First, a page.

The Canadian arms for Visa Inc. and MasterCard Inc. have opened up separate investigations to identify accounts at risk of fraud following the widespread customer data breach at Home Depot stores in Canada.
Home Depot confirmed last week that cardholders on both sides of the border may have had their information stolen when making purchases at the renovation chain.
Since then, Visa Canada and MasterCard Canada, in conjunction with their U.S. counterparts, have worked with forensic firms to identify accounts that could be compromised.
“There’s a standard process,” Rick Rennie, head of security and risk for MasterCard Canada said by phone Wednesday.
Rennie did not comment on whether or not Canadian banks that issue MasterCard credit cards had used information provided to them by MasterCard to cancel or re-issue specific account numbers.
“That’s up to each issuer, depending on their tolerance for risk, whether they want to block it up front or monitor it closely,” Rennie said.
Home Depot disclosed on Sept. 8 criminals had installed illegal software on its North American in-store payment systems – going as far back as April – that was designed to steal credit card numbers and other customer data.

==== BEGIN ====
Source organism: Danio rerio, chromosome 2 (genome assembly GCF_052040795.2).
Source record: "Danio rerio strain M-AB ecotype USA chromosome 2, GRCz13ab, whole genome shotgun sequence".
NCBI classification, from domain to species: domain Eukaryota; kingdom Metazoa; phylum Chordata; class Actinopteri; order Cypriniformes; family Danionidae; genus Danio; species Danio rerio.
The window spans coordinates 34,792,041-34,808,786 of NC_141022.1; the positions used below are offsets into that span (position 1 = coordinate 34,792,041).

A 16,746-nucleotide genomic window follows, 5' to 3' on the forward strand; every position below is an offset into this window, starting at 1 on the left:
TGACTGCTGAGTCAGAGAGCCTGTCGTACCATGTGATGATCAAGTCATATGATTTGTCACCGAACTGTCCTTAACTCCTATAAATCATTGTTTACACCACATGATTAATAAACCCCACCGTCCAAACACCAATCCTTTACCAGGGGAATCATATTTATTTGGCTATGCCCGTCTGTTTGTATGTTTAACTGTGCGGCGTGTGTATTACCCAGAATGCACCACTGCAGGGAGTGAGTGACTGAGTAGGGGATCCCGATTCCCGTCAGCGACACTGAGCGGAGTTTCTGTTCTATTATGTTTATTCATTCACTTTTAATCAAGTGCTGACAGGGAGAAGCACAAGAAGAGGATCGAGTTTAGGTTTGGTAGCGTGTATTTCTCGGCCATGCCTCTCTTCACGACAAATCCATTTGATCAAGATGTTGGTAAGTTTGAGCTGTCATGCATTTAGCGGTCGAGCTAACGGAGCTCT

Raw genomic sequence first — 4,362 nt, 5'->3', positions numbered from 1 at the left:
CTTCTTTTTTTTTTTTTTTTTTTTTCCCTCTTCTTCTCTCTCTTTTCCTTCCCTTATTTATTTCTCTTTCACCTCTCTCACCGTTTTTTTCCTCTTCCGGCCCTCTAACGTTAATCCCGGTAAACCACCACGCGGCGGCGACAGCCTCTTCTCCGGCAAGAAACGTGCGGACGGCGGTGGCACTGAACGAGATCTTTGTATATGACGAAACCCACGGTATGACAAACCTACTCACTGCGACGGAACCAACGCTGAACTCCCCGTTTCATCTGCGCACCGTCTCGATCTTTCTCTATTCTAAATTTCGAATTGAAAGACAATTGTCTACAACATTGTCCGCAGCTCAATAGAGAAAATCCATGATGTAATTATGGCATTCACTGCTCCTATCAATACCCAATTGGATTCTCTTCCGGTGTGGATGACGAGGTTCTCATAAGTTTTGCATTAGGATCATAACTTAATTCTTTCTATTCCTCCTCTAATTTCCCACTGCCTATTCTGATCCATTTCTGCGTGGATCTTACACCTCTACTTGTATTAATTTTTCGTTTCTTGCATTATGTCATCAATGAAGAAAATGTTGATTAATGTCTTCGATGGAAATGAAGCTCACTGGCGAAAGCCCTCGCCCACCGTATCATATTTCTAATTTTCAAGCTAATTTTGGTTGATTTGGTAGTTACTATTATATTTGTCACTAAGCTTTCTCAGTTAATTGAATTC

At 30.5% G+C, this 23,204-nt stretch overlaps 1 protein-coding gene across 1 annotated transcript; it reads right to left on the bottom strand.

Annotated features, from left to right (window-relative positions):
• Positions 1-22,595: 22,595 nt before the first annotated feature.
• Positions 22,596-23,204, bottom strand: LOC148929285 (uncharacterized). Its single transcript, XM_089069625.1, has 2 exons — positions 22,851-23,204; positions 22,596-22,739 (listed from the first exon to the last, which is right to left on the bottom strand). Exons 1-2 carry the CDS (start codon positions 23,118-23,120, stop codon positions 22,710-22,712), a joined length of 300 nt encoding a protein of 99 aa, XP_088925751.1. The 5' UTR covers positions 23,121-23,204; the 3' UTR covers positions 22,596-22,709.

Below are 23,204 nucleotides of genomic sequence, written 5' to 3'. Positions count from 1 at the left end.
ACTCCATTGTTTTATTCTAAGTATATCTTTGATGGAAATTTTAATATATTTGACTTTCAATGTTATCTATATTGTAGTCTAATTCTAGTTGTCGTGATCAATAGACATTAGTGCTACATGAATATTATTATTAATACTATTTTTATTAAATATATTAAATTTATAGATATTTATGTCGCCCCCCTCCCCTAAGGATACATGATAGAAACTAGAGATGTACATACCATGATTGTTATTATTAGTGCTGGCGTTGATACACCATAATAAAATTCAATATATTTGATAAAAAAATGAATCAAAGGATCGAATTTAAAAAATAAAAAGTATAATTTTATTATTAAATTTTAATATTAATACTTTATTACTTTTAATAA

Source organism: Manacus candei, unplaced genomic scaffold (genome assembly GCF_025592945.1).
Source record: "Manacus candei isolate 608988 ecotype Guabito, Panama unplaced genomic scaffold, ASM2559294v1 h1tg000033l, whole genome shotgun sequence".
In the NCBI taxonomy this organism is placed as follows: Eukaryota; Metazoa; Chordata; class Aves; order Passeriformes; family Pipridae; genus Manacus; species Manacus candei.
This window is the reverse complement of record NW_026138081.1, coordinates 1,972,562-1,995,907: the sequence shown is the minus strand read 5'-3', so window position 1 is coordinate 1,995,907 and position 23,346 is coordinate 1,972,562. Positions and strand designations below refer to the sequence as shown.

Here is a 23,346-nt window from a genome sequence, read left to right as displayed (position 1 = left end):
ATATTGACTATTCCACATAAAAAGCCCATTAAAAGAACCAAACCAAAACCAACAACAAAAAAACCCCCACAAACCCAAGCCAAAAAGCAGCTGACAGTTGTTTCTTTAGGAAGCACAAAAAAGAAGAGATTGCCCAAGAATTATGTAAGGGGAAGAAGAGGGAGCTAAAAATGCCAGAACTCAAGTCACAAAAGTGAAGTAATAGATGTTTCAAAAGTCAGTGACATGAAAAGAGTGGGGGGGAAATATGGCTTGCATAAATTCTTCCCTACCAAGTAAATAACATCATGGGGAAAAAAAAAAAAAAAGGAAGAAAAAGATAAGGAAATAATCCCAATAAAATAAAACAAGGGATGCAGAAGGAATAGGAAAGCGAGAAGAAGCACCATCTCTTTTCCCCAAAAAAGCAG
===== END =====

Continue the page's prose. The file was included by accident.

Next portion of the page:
There’s been no evidence to date that software could steal debit PIN numbers, the home renovation chain said.
A spokesperson for Visa Canada said it has the same kind of process designed to notify Canadian partner banks about specific at-risk accounts.
Most Canadian credit and debit card holders have so-called “chip-and-pin” cards that require the cardholder to punch in a protected pin at the point of sale.
That protection, which has come into force across the Canadian retail landscape since early 2011, is a major bulwark against more cards being used fraudulently, experts say, since a fraudulent transaction would likely fail if not accompanied by the four-digit code.
Retailers such as Target and now Home Depot are aggressively trying to roll out the more secure payment method at locations across the United States, which has lagged in deploying chip-and-pin technology.
Estimates have begun surfacing that suggest the Home Depot breach – the latest in a string of high-profile software break-ins at big retailers – could affect as many as 60 million accounts, including in Canada.
A spokesperson couldn’t confirm if some – or any – Canadian cardholders have had their cards cancelled or re-issued because of the Home Depot breach.
The total amount of fraudulent charges racked up could top $3 billion, according to credit protection service BillGuard.
WATCH: Sept. 3 — Home Depot is investigating a major cyber-security breach. It appears hackers have infiltrated the store’s computer networks, gathering customers’ credit card information and possibly selling the data online. Mike Drolet has the details.